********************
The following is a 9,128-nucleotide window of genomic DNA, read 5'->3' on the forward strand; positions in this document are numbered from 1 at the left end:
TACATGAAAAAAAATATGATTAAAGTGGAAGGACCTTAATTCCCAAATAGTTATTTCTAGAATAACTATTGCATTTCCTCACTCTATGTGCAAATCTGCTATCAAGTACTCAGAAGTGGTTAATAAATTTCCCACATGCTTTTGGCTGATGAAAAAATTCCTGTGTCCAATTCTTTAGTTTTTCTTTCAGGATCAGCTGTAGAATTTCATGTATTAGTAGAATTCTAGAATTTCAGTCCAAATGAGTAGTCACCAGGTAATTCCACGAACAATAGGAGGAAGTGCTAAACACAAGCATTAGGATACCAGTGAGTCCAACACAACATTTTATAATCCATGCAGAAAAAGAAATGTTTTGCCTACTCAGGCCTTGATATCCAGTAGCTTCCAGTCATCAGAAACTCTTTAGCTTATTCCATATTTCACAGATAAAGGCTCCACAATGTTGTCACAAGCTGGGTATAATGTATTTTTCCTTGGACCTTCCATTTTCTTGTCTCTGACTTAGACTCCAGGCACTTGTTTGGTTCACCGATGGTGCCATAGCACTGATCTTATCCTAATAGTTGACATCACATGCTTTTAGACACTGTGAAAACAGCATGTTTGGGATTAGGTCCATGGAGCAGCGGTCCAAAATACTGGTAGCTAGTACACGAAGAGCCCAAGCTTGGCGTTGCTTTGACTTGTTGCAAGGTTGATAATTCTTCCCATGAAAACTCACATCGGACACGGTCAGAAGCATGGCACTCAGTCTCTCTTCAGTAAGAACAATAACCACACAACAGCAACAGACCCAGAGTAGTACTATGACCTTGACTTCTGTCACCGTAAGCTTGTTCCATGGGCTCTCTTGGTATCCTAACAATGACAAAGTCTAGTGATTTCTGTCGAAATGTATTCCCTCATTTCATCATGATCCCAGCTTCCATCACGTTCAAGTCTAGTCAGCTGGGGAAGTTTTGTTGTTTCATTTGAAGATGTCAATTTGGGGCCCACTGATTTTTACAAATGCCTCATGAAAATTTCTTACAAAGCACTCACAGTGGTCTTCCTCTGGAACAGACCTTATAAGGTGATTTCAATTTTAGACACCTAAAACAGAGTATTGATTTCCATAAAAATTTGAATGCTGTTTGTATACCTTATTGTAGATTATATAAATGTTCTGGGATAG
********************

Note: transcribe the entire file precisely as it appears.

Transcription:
The following is a 9,128-nucleotide window of genomic DNA, read 5'->3' on the forward strand; positions in this document are numbered from 1 at the left end:
TACATGAAAAAAAATATGATTAAAGTGGAAGGACCTTAATTCCCAAATAGTTATTTCTAGAATAACTATTGCATTTCCTCACTCTATGTGCAAATCTGCTATCAAGTACTCAGAAGTGGTTAATAAATTTCCCACATGCTTTTGGCTGATGAAAAAATTCCTGTGTCCAATTCTTTAGTTTTTCTTTCAGGATCAGCTGTAGAATTTCATGTATTAGTAGAATTCTAGAATTTCAGTCCAAATGAGTAGTCACCAGGTAATTCCACGAACAATAGGAGGAAGTGCTAAACACAAGCATTAGGATACCAGTGAGTCCAACACAACATTTTATAATCCATGCAGAAAAAGAAATGTTTTGCCTACTCAGGCCTTGATATCCAGTAGCTTCCAGTCATCAGAAACTCTTTAGCTTATTCCATATTTCACAGATAAAGGCTCCACAATGTTGTCACAAGCTGGGTATAATGTATTTTTCCTTGGACCTTCCATTTTCTTGTCTCTGACTTAGACTCCAGGCACTTGTTTGGTTCACCGATGGTGCCATAGCACTGATCTTATCCTAATAGTTGACATCACATGCTTTTAGACACTGTGAAAACAGCATGTTTGGGATTAGGTCCATGGAGCAGCGGTCCAAAATACTGGTAGCTAGTACACGAAGAGCCCAAGCTTGGCGTTGCTTTGACTTGTTGCAAGGTTGATAATTCTTCCCATGAAAACTCACATCGGACACGGTCAGAAGCATGGCACTCAGTCTCTCTTCAGTAAGAACAATAACCACACAACAGCAACAGACCCAGAGTAGTACTATGACCTTGACTTCTGTCACCGTAAGCTTGTTCCATGGGCTCTCTTGGTATCCTAACAATGACAAAGTCTAGTGATTTCTGTCGAAATGTATTCCCTCATTTCATCATGATCCCAGCTTCCATCACGTTCAAGTCTAGTCAGCTGGGGAAGTTTTGTTGTTTCATTTGAAGATGTCAATTTGGGGCCCACTGATTTTTACAAATGCCTCATGAAAATTTCTTACAAAGCACTCACAGTGGTCTTCCTCTGGAACAGACCTTATAAGGTGATTTCAATTTTAGACACCTAAAACAGAGTATTGATTTCCATAAAAATTTGAATGCTGTTTGTATACCTTATTGTAGATTATATAAATGTTCTGGGATAG